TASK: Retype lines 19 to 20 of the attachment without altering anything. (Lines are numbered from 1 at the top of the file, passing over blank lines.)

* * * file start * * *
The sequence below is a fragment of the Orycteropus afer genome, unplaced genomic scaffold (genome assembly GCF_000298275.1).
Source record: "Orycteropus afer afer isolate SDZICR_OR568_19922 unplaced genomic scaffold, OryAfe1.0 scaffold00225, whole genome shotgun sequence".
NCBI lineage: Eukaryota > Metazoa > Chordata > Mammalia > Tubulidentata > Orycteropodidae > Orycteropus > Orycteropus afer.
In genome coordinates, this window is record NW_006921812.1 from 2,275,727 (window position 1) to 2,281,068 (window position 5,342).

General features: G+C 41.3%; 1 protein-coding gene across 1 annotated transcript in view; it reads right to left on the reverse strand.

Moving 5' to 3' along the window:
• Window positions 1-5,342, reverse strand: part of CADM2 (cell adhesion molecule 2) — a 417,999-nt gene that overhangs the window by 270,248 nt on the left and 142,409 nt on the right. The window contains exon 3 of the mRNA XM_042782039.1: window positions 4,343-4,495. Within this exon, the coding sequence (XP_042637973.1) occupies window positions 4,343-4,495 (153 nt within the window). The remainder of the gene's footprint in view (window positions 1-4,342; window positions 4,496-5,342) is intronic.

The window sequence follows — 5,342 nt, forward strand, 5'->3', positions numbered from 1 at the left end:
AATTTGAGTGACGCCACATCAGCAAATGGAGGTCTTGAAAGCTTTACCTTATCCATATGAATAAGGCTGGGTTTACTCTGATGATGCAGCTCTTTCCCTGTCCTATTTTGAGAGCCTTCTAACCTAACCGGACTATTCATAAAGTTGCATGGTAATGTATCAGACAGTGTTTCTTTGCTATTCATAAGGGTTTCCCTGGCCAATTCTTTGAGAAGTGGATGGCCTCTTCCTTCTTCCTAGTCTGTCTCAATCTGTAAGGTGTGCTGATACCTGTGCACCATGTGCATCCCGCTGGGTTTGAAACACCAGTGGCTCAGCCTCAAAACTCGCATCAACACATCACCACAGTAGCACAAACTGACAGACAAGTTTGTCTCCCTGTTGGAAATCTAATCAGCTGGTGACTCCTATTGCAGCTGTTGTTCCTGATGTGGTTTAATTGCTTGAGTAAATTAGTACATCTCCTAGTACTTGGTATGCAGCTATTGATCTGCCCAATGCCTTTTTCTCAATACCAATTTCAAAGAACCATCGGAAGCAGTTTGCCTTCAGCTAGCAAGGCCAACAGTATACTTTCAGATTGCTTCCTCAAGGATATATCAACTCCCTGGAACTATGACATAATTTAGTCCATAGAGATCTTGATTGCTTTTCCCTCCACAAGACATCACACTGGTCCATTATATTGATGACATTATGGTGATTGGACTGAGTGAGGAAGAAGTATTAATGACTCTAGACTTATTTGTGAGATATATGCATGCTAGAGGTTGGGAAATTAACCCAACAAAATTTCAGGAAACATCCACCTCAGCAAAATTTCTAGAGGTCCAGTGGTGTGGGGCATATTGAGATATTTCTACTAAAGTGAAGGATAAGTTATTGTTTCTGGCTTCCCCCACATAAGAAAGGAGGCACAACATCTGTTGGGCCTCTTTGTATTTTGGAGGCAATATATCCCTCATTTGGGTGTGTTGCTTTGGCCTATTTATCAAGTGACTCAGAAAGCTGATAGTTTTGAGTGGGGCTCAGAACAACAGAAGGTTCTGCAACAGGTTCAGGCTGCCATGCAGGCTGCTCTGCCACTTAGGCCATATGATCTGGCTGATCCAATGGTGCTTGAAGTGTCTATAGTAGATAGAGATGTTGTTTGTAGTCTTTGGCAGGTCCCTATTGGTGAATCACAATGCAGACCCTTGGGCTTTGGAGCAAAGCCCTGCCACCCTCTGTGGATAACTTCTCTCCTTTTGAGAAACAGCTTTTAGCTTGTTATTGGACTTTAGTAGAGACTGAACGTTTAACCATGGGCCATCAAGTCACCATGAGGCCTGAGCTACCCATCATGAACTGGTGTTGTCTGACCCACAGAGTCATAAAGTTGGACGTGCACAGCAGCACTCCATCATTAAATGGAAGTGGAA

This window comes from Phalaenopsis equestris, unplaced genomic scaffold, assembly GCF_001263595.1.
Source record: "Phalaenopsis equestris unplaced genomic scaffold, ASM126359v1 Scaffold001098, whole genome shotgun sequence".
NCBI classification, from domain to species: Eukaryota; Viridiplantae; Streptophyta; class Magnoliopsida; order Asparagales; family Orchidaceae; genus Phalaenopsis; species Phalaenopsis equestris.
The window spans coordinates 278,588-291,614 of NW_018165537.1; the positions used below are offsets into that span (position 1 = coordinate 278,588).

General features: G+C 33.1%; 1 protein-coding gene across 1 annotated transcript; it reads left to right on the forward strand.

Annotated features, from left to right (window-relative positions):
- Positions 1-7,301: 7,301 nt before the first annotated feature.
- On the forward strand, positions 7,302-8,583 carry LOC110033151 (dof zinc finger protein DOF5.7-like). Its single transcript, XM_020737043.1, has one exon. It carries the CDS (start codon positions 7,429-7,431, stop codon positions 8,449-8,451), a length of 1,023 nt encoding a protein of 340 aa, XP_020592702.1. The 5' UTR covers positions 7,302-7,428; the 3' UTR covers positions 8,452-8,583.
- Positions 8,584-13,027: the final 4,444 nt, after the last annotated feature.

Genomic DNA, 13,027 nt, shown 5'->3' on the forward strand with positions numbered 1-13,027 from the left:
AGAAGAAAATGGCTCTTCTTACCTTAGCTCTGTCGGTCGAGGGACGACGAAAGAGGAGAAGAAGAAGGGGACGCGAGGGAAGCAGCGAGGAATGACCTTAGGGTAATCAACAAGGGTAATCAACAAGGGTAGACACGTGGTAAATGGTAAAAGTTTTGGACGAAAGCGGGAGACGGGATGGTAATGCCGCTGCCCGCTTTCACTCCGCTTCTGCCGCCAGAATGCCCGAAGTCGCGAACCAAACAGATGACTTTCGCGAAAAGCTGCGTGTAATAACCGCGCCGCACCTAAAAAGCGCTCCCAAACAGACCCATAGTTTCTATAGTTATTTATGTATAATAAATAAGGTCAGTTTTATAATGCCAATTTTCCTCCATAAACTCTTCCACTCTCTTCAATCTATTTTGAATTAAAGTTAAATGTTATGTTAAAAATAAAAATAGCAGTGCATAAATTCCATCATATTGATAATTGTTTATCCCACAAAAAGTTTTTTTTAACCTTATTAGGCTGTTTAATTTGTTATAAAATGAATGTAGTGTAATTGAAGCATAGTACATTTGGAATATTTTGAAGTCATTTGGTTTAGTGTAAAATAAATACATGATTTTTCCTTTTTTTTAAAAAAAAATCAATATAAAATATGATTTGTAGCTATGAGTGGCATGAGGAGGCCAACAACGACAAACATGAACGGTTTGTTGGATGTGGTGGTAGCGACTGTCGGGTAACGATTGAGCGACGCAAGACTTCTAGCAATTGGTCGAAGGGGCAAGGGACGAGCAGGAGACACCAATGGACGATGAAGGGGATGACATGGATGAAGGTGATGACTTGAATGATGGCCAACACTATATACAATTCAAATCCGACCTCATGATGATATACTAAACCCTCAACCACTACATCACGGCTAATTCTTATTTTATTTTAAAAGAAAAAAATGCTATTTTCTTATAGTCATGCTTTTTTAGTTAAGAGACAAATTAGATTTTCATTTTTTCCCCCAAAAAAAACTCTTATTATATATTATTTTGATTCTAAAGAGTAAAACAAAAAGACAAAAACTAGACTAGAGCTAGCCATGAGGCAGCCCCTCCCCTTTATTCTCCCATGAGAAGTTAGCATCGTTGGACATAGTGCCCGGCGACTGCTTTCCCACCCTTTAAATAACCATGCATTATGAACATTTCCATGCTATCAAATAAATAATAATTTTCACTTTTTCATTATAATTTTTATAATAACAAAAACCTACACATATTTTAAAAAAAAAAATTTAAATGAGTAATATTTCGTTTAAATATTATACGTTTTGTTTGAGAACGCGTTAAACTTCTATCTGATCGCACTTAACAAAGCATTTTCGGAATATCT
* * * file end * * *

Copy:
Genomic DNA, 13,027 nt, shown 5'->3' on the forward strand with positions numbered 1-13,027 from the left:
AGAAGAAAATGGCTCTTCTTACCTTAGCTCTGTCGGTCGAGGGACGACGAAAGAGGAGAAGAAGAAGGGGACGCGAGGGAAGCAGCGAGGAATGACCTTAGGGTAATCAACAAGGGTAATCAACAAGGGTAGACACGTGGTAAATGGTAAAAGTTTTGGACGAAAGCGGGAGACGGGATGGTAATGCCGCTGCCCGCTTTCACTCCGCTTCTGCCGCCAGAATGCCCGAAGTCGCGAACCAAACAGATGACTTTCGCGAAAAGCTGCGTGTAATAACCGCGCCGCACCTAAAAAGCGCTCCCAAACAGACCCATAGTTTCTATAGTTATTTATGTATAATAAATAAGGTCAGTTTTATAATGCCAATTTTCCTCCATAAACTCTTCCACTCTCTTCAATCTATTTTGAATTAAAGTTAAATGTTATGTTAAAAATAAAAATAGCAGTGCATAAATTCCATCATATTGATAATTGTTTATCCCACAAAAAGTTTTTTTTAACCTTATTAGGCTGTTTAATTTGTTATAAAATGAATGTAGTGTAATTGAAGCATAGTACATTTGGAATATTTTGAAGTCATTTGGTTTAGTGTAAAATAAATACATGATTTTTCCTTTTTTTTAAAAAAAAATCAATATAAAATATGATTTGTAGCTATGAGTGGCATGAGGAGGCCAACAACGACAAACATGAACGGTTTGTTGGATGTGGTGGTAGCGACTGTCGGGTAACGATTGAGCGACGCAAGACTTCTAGCAATTGGTCGAAGGGGCAAGGGACGAGCAGGAGACACCAATGGACGATGAAGGGGATGACATGGATGAAGGTGATGACTTGAATGATGGCCAACACTATATACAATTCAAATCCGACCTCATGATGATATACTAAACCCTCAACCACTACATCACGGCTAATTCTTATTTTATTTTAAAAGAAAAAAATGCTATTTTCTTATAGTCATGCTTTTTTAGTTAAGAGACAAATTAGATTTTCATTTTTTCCCCCAAAAAAAACTCTTATTATATATTATTTTGATTCTAAAGAGTAAAACAAAAAGACAAAAACTAGACTAGAGCTAGCCATGAGGCAGCCCCTCCCCTTTATTCTCCCATGAGAAGTTAGCATCGTTGGACATAGTGCCCGGCGACTGCTTTCCCACCCTTTAAATAACCATGCATTATGAACATTTCCATGCTATCAAATAAATAATAATTTTCACTTTTTCATTATAATTTTTATAATAACAAAAACCTACACATATTTTAAAAAAAAAAATTTAAATGAGTAATATTTCGTTTAAATATTATACGTTTTGTTTGAGAACGCGTTAAACTTCTATCTGATCGCACTTAACAAAGCATTTTCGGAATATCT